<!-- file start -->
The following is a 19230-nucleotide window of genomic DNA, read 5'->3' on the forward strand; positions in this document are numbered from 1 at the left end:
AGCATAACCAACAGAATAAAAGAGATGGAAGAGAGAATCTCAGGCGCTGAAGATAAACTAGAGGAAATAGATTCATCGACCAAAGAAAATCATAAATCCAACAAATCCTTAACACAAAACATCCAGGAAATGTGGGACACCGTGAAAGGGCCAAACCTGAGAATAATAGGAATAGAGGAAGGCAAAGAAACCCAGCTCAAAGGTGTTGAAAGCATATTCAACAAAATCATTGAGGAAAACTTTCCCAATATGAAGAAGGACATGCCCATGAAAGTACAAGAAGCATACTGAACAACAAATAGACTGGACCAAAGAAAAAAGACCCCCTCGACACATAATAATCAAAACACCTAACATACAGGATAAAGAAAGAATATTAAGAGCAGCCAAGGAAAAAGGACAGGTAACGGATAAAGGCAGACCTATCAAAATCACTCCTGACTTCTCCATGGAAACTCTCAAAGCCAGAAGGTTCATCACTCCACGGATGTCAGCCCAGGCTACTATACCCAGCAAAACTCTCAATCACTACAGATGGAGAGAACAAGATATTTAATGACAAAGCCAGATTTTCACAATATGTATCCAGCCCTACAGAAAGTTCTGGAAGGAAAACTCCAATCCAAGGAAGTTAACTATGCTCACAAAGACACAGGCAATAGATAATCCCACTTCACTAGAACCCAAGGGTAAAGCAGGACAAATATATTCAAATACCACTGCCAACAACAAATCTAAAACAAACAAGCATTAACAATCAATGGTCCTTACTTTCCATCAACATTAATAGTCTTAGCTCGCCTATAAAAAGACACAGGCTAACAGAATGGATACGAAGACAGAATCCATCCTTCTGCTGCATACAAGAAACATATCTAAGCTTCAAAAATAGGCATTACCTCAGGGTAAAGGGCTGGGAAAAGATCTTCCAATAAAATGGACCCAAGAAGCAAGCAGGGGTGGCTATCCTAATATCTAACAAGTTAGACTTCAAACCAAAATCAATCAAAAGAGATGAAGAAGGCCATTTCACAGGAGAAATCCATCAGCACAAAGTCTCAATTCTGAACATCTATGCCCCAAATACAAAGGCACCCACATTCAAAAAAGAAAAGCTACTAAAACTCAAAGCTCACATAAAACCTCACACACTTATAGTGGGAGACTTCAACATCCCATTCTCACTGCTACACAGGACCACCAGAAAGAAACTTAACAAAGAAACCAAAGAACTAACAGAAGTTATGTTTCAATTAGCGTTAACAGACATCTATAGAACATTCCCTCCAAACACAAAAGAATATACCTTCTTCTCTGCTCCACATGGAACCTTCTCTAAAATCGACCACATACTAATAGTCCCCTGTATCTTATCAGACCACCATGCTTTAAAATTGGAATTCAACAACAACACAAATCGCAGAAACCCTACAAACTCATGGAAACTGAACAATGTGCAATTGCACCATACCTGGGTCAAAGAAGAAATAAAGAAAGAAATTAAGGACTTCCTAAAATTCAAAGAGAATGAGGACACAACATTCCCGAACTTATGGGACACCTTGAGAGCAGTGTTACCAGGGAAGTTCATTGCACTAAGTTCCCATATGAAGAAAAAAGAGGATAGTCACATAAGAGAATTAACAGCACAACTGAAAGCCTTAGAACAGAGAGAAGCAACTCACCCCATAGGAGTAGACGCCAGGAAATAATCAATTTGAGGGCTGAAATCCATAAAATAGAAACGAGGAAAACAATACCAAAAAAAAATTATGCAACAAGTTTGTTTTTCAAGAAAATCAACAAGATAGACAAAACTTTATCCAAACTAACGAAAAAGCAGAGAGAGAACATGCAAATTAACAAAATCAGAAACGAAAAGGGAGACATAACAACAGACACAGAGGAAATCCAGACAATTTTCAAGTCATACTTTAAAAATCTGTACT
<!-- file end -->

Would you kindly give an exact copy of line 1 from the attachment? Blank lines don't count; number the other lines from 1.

The following is a 19230-nucleotide window of genomic DNA, read 5'->3' on the forward strand; positions in this document are numbered from 1 at the left end: